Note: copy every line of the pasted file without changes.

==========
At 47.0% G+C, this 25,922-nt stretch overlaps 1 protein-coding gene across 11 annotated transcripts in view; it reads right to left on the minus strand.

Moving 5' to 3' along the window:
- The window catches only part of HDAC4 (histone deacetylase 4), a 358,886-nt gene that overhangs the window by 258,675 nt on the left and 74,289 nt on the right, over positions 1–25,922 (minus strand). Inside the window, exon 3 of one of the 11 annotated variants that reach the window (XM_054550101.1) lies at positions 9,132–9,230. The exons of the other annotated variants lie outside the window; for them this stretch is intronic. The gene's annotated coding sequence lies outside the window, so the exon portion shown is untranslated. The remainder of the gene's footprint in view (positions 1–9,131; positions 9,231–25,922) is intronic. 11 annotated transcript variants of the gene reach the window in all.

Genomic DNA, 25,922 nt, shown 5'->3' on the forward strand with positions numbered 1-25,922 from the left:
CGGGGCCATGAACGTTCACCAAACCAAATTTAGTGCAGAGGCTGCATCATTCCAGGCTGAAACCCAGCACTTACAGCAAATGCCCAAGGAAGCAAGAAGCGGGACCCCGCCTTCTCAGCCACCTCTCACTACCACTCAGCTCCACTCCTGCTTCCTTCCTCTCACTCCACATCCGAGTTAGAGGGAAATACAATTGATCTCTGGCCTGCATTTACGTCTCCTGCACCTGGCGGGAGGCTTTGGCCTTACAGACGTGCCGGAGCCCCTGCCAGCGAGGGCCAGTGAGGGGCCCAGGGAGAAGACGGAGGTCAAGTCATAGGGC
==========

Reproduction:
At 47.0% G+C, this 25,922-nt stretch overlaps 1 protein-coding gene across 11 annotated transcripts in view; it reads right to left on the minus strand.

Moving 5' to 3' along the window:
- The window catches only part of HDAC4 (histone deacetylase 4), a 358,886-nt gene that overhangs the window by 258,675 nt on the left and 74,289 nt on the right, over positions 1–25,922 (minus strand). Inside the window, exon 3 of one of the 11 annotated variants that reach the window (XM_054550101.1) lies at positions 9,132–9,230. The exons of the other annotated variants lie outside the window; for them this stretch is intronic. The gene's annotated coding sequence lies outside the window, so the exon portion shown is untranslated. The remainder of the gene's footprint in view (positions 1–9,131; positions 9,231–25,922) is intronic. 11 annotated transcript variants of the gene reach the window in all.

Genomic DNA, 25,922 nt, shown 5'->3' on the forward strand with positions numbered 1-25,922 from the left:
CGGGGCCATGAACGTTCACCAAACCAAATTTAGTGCAGAGGCTGCATCATTCCAGGCTGAAACCCAGCACTTACAGCAAATGCCCAAGGAAGCAAGAAGCGGGACCCCGCCTTCTCAGCCACCTCTCACTACCACTCAGCTCCACTCCTGCTTCCTTCCTCTCACTCCACATCCGAGTTAGAGGGAAATACAATTGATCTCTGGCCTGCATTTACGTCTCCTGCACCTGGCGGGAGGCTTTGGCCTTACAGACGTGCCGGAGCCCCTGCCAGCGAGGGCCAGTGAGGGGCCCAGGGAGAAGACGGAGGTCAAGTCATAGGGC